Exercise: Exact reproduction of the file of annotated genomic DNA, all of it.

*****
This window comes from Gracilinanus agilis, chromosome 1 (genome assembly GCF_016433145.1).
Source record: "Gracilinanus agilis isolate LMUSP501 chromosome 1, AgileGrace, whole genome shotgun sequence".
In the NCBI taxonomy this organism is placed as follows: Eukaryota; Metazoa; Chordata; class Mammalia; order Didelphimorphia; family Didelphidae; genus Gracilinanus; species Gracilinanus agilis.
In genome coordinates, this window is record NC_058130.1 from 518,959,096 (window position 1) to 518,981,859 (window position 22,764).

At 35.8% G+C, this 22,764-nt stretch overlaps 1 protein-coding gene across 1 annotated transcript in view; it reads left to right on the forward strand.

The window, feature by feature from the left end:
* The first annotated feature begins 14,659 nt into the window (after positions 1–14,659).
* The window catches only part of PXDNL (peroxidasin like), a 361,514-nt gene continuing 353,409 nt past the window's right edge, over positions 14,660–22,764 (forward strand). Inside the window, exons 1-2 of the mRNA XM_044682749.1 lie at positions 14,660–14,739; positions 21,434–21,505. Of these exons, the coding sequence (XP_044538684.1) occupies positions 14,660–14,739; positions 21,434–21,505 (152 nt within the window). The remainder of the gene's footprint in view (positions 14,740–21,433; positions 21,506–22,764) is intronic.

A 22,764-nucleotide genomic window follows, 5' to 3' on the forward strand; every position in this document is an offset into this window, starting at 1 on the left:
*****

This window comes from Gracilinanus agilis, chromosome 1 (genome assembly GCF_016433145.1).
Source record: "Gracilinanus agilis isolate LMUSP501 chromosome 1, AgileGrace, whole genome shotgun sequence".
In the NCBI taxonomy this organism is placed as follows: Eukaryota; Metazoa; Chordata; class Mammalia; order Didelphimorphia; family Didelphidae; genus Gracilinanus; species Gracilinanus agilis.
In genome coordinates, this window is record NC_058130.1 from 518,959,096 (window position 1) to 518,981,859 (window position 22,764).

At 35.8% G+C, this 22,764-nt stretch overlaps 1 protein-coding gene across 1 annotated transcript in view; it reads left to right on the forward strand.

The window, feature by feature from the left end:
* The first annotated feature begins 14,659 nt into the window (after positions 1–14,659).
* The window catches only part of PXDNL (peroxidasin like), a 361,514-nt gene continuing 353,409 nt past the window's right edge, over positions 14,660–22,764 (forward strand). Inside the window, exons 1-2 of the mRNA XM_044682749.1 lie at positions 14,660–14,739; positions 21,434–21,505. Of these exons, the coding sequence (XP_044538684.1) occupies positions 14,660–14,739; positions 21,434–21,505 (152 nt within the window). The remainder of the gene's footprint in view (positions 14,740–21,433; positions 21,506–22,764) is intronic.

A 22,764-nucleotide genomic window follows, 5' to 3' on the forward strand; every position in this document is an offset into this window, starting at 1 on the left: